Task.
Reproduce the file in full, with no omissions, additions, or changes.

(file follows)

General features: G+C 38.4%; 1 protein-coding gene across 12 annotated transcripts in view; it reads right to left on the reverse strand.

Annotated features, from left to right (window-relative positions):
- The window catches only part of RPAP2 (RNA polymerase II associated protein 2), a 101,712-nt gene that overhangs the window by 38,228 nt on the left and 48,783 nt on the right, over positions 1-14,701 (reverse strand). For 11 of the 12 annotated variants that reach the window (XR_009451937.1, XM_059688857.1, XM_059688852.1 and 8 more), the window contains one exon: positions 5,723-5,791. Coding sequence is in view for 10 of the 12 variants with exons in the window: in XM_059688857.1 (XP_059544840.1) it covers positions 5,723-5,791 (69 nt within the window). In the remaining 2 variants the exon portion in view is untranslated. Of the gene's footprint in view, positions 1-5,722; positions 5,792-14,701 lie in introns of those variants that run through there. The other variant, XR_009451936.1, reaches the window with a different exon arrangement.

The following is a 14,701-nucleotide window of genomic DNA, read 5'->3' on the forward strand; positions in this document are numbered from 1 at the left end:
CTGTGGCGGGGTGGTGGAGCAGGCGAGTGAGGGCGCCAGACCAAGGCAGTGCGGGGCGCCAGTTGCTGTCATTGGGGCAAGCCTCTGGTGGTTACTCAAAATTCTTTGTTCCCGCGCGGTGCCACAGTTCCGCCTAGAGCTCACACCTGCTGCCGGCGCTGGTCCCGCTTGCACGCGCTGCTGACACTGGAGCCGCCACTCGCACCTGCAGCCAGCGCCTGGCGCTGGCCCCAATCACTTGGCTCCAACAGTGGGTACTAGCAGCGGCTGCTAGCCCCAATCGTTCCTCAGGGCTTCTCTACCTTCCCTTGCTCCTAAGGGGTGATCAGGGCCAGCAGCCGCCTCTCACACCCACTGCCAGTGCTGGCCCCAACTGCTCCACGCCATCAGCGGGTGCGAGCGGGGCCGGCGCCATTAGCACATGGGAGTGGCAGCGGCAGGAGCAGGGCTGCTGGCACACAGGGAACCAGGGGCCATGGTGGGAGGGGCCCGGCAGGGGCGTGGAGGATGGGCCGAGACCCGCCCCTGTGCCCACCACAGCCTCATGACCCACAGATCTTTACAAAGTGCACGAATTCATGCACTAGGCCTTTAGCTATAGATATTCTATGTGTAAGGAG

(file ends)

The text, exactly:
General features: G+C 38.4%; 1 protein-coding gene across 12 annotated transcripts in view; it reads right to left on the reverse strand.

Annotated features, from left to right (window-relative positions):
- The window catches only part of RPAP2 (RNA polymerase II associated protein 2), a 101,712-nt gene that overhangs the window by 38,228 nt on the left and 48,783 nt on the right, over positions 1-14,701 (reverse strand). For 11 of the 12 annotated variants that reach the window (XR_009451937.1, XM_059688857.1, XM_059688852.1 and 8 more), the window contains one exon: positions 5,723-5,791. Coding sequence is in view for 10 of the 12 variants with exons in the window: in XM_059688857.1 (XP_059544840.1) it covers positions 5,723-5,791 (69 nt within the window). In the remaining 2 variants the exon portion in view is untranslated. Of the gene's footprint in view, positions 1-5,722; positions 5,792-14,701 lie in introns of those variants that run through there. The other variant, XR_009451936.1, reaches the window with a different exon arrangement.

The following is a 14,701-nucleotide window of genomic DNA, read 5'->3' on the forward strand; positions in this document are numbered from 1 at the left end:
CTGTGGCGGGGTGGTGGAGCAGGCGAGTGAGGGCGCCAGACCAAGGCAGTGCGGGGCGCCAGTTGCTGTCATTGGGGCAAGCCTCTGGTGGTTACTCAAAATTCTTTGTTCCCGCGCGGTGCCACAGTTCCGCCTAGAGCTCACACCTGCTGCCGGCGCTGGTCCCGCTTGCACGCGCTGCTGACACTGGAGCCGCCACTCGCACCTGCAGCCAGCGCCTGGCGCTGGCCCCAATCACTTGGCTCCAACAGTGGGTACTAGCAGCGGCTGCTAGCCCCAATCGTTCCTCAGGGCTTCTCTACCTTCCCTTGCTCCTAAGGGGTGATCAGGGCCAGCAGCCGCCTCTCACACCCACTGCCAGTGCTGGCCCCAACTGCTCCACGCCATCAGCGGGTGCGAGCGGGGCCGGCGCCATTAGCACATGGGAGTGGCAGCGGCAGGAGCAGGGCTGCTGGCACACAGGGAACCAGGGGCCATGGTGGGAGGGGCCCGGCAGGGGCGTGGAGGATGGGCCGAGACCCGCCCCTGTGCCCACCACAGCCTCATGACCCACAGATCTTTACAAAGTGCACGAATTCATGCACTAGGCCTTTAGCTATAGATATTCTATGTGTAAGGAG